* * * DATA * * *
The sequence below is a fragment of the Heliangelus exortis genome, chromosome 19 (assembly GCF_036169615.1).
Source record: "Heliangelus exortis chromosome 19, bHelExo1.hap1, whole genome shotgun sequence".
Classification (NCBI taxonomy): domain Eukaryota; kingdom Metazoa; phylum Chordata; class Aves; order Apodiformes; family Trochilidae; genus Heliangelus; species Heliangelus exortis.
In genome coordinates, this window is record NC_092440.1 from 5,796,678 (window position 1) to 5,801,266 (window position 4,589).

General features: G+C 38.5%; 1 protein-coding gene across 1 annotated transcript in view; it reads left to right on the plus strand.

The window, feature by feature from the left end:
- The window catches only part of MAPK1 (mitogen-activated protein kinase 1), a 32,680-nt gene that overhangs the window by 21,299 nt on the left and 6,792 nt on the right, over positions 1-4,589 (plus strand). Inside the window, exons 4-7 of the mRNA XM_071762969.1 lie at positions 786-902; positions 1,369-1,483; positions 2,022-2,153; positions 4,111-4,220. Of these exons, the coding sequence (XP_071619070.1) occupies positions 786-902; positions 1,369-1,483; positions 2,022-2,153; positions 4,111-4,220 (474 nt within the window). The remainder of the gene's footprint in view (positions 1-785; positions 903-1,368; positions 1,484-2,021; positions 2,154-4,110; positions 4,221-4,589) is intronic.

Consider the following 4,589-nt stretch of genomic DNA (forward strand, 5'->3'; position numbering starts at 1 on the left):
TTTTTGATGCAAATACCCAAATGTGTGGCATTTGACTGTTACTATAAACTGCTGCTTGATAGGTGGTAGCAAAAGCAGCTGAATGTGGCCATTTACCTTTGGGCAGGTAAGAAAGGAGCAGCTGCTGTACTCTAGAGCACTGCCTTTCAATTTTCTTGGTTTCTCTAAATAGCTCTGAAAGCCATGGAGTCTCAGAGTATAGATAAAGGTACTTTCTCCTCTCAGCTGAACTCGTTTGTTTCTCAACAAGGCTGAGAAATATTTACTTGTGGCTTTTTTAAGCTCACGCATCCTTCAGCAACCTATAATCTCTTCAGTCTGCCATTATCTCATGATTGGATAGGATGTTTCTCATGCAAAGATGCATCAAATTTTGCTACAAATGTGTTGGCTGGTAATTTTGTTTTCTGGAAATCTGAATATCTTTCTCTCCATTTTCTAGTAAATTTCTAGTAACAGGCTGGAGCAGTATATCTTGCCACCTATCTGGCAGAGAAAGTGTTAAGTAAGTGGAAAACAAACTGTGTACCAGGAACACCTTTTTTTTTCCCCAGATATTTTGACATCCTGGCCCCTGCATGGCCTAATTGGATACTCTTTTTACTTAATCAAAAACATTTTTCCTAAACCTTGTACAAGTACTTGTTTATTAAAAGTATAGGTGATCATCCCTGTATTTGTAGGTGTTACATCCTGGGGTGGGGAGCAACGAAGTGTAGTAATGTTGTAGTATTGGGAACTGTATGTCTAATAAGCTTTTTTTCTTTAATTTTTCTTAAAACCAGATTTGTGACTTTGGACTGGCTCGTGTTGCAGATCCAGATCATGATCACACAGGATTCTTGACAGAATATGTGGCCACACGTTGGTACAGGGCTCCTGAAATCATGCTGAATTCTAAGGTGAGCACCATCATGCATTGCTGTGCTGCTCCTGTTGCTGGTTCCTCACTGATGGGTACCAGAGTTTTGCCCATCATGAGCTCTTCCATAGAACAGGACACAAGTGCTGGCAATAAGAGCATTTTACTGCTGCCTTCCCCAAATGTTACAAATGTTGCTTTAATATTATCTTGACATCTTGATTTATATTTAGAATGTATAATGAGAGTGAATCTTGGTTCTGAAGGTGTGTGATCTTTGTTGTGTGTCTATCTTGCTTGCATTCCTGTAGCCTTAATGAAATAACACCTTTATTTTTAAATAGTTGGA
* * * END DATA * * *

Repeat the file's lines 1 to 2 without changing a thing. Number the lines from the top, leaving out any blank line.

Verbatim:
The sequence below is a fragment of the Heliangelus exortis genome, chromosome 19 (assembly GCF_036169615.1).
Source record: "Heliangelus exortis chromosome 19, bHelExo1.hap1, whole genome shotgun sequence".